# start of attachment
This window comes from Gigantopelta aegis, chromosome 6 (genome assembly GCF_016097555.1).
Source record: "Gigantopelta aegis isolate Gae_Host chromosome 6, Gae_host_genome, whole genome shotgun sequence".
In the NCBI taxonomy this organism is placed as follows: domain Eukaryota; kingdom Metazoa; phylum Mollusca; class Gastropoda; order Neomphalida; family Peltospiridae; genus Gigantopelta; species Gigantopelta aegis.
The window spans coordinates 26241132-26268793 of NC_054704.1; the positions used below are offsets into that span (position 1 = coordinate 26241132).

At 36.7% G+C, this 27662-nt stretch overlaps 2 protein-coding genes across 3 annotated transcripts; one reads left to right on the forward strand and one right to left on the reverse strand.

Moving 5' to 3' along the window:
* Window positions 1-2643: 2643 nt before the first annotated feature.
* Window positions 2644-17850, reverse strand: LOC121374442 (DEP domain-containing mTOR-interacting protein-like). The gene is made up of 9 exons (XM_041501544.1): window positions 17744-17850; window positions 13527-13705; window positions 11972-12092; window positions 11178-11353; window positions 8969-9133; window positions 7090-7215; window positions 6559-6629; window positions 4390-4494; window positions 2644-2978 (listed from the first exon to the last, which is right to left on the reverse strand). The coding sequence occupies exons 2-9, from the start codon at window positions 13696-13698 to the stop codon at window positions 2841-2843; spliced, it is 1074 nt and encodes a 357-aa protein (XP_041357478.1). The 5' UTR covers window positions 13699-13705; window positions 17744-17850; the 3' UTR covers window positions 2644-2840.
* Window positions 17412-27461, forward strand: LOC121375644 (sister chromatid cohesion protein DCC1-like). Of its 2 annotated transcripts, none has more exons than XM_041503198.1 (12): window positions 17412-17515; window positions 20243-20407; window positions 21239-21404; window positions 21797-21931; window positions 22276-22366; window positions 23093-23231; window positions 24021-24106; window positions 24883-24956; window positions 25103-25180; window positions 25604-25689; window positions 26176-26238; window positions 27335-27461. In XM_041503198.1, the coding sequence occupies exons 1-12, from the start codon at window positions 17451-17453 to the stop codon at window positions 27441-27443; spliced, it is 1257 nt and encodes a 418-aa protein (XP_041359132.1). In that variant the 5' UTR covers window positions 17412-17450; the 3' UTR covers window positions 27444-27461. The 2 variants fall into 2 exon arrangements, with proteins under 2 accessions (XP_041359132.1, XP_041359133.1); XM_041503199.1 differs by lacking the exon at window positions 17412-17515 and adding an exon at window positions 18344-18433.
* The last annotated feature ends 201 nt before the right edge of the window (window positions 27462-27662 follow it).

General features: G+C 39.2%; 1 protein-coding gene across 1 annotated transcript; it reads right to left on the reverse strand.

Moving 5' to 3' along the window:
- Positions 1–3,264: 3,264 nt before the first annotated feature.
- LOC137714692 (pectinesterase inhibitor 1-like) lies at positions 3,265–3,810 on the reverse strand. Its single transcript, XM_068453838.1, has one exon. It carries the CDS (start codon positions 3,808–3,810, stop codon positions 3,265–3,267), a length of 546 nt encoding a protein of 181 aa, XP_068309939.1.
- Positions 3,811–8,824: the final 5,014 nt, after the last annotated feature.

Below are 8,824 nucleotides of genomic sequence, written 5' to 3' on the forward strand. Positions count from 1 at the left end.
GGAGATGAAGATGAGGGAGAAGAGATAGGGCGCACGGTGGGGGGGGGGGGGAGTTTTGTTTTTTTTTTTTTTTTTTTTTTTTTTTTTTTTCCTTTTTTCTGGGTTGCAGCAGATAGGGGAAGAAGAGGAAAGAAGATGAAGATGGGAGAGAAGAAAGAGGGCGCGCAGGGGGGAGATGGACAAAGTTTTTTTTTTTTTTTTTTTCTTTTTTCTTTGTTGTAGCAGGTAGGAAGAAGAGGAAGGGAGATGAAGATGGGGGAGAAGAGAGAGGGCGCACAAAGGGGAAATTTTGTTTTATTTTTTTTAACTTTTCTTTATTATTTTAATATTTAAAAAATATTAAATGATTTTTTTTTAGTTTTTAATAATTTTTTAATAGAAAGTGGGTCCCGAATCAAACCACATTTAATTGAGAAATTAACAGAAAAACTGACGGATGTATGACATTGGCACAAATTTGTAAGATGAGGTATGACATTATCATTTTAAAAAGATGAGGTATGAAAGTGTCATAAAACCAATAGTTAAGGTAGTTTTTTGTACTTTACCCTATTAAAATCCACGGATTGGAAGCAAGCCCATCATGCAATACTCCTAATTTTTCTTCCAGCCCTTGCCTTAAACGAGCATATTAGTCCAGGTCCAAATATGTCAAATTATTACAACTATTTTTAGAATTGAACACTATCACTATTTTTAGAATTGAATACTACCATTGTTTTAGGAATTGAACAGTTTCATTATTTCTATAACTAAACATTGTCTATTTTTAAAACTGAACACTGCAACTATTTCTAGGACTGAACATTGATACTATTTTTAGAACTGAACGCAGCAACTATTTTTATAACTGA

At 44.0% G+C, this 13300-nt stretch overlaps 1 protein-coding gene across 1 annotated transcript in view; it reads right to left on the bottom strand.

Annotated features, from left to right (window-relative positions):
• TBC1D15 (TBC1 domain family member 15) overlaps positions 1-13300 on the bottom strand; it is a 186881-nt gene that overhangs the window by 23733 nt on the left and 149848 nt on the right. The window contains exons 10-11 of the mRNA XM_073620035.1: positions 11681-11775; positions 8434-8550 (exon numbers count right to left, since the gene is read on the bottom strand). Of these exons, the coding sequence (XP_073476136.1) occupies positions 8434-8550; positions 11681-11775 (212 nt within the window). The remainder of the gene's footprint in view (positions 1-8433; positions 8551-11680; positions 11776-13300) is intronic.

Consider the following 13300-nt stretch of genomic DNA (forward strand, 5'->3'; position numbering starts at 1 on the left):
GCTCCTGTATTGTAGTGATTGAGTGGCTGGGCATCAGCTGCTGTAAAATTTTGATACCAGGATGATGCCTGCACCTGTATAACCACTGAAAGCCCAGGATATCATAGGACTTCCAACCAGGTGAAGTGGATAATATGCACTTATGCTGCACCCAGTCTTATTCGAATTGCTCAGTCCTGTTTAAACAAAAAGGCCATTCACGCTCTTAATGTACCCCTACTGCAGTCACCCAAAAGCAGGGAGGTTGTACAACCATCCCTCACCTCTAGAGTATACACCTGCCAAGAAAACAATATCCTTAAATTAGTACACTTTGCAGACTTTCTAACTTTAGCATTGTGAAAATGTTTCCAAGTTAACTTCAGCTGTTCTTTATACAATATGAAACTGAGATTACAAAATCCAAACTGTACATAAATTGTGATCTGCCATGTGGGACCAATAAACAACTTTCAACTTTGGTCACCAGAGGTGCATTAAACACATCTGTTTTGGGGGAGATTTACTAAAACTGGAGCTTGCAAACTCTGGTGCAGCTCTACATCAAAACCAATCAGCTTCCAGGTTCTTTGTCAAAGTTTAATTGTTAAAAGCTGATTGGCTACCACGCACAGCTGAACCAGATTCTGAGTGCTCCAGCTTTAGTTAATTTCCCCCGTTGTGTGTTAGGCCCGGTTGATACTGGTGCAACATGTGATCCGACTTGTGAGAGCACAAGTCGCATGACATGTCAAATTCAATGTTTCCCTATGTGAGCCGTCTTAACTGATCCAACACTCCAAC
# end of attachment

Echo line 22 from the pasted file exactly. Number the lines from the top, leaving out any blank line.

GCTCCTGTATTGTAGTGATTGAGTGGCTGGGCATCAGCTGCTGTAAAATTTTGATACCAGGATGATGCCTGCACCTGTATAACCACTGAAAGCCCAGGATATCATAGGACTTCCAACCAGGTGAAGTGGATAATATGCACTTATGCTGCACCCAGTCTTATTCGAATTGCTCAGTCCTGTTTAAACAAAAAGGCCATTCACGCTCTTAATGTACCCCTACTGCAGTCACCCAAAAGCAGGGAGGTTGTACAACCATCCCTCACCTCTAGAGTATACACCTGCCAAGAAAACAATATCCTTAAATTAGTACACTTTGCAGACTTTCTAACTTTAGCATTGTGAAAATGTTTCCAAGTTAACTTCAGCTGTTCTTTATACAATATGAAACTGAGATTACAAAATCCAAACTGTACATAAATTGTGATCTGCCATGTGGGACCAATAAACAACTTTCAACTTTGGTCACCAGAGGTGCATTAAACACATCTGTTTTGGGGGAGATTTACTAAAACTGGAGCTTGCAAACTCTGGTGCAGCTCTACATCAAAACCAATCAGCTTCCAGGTTCTTTGTCAAAGTTTAATTGTTAAAAGCTGATTGGCTACCACGCACAGCTGAACCAGATTCTGAGTGCTCCAGCTTTAGTTAATTTCCCCCGTTGTGTGTTAGGCCCGGTTGATACTGGTGCAACATGTGATCCGACTTGTGAGAGCACAAGTCGCATGACATGTCAAATTCAATGTTTCCCTATGTGAGCCGTCTTAACTGATCCAACACTCCAAC